• Transportation (provide travel training, which teaches students how to use public transit or ride-sharing apps)
  • Collaboration (particularly collaborating with families)

Based on this information from the interviewees, our team finalized our intervention plan, and we will partner with a handful of school districts in Middle Tennessee, starting in the 2021-2022 school year, to test this intervention plan.

Across the next two school years, we plan to work with school teams to help approximately 50 students with intellectual disabilities, autism, and multiple disabilities gain paid employment in their communities. A school team must include the student, their teacher, and at least one parent, but we anticipate additional supports such as Pre-Employment Transition Services providers, and others in a student’s support network working with the school team. We will provide training, support, and our expertise to these school teams to help them connect their students to paid jobs. This will be individualized to each student, meaning while one student may be ready to go into the job they have been wanting to try, another student may need some help better understanding what job they would like to try. One teacher may have a lot of experience working with employers in the community, and another may need resources to understand how to communicate and connect with employers. The goal is to understand the needs of the school teams and provide support and coaching when and where it is necessary.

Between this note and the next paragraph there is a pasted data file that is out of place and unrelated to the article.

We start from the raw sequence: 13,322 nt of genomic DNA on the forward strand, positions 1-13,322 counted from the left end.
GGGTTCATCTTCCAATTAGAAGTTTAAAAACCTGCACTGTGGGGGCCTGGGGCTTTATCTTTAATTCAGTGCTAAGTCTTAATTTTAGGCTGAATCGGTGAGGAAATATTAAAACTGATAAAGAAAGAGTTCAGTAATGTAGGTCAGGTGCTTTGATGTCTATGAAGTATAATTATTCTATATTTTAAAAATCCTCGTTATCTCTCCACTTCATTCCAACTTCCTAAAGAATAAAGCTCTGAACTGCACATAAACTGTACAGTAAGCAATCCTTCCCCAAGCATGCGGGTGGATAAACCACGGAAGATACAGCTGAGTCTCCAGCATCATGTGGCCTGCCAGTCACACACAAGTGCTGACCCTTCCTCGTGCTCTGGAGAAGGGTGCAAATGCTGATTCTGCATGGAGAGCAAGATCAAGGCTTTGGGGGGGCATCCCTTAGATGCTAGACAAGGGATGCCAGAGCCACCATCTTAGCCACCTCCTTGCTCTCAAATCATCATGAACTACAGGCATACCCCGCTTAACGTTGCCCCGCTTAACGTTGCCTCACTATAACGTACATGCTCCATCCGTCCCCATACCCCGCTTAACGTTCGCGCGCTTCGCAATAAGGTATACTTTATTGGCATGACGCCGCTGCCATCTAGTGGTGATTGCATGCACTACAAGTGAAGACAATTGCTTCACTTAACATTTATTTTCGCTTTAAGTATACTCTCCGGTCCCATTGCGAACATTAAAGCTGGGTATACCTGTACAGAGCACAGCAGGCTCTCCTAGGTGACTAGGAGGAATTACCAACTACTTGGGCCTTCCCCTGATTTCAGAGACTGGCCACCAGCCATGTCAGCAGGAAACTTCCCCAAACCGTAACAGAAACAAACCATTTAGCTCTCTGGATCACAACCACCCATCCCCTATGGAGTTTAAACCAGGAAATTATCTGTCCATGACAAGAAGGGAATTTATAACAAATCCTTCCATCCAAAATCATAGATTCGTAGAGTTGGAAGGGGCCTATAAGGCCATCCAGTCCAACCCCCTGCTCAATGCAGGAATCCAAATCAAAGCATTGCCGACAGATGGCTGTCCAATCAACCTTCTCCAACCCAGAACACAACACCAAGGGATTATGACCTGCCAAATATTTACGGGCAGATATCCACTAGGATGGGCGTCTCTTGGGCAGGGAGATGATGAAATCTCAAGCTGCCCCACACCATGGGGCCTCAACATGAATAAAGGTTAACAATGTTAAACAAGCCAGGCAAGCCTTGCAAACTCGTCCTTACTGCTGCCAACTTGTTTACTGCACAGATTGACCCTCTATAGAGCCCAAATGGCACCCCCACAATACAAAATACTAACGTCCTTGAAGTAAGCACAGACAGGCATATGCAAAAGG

So, what will happen with the remainder of these students with disabilities in each participating school district? They will be included in the comparison group, which will receive the transition services that are already happening in schools. Each participating student will be followed for one year after high school to track their employment status, as well as satisfaction. Tracking students for one year after high school will allow us to examine the impact of in-school paid employment on post-school paid employment. Our goal is to package the intervention (materials, stories, and findings) and share across the state and country. Early work experiences can help students (a) build their resumes, (b) demonstrate their capacity for successful work, (c) change expectations of families and professionals, (d) connect to employers, and (e) learn and apply skills in the very settings in which they will use those skills. We believe that by helping students with disabilities experience paid employment, they will go on to live meaningful and fulfilling lives in their communities.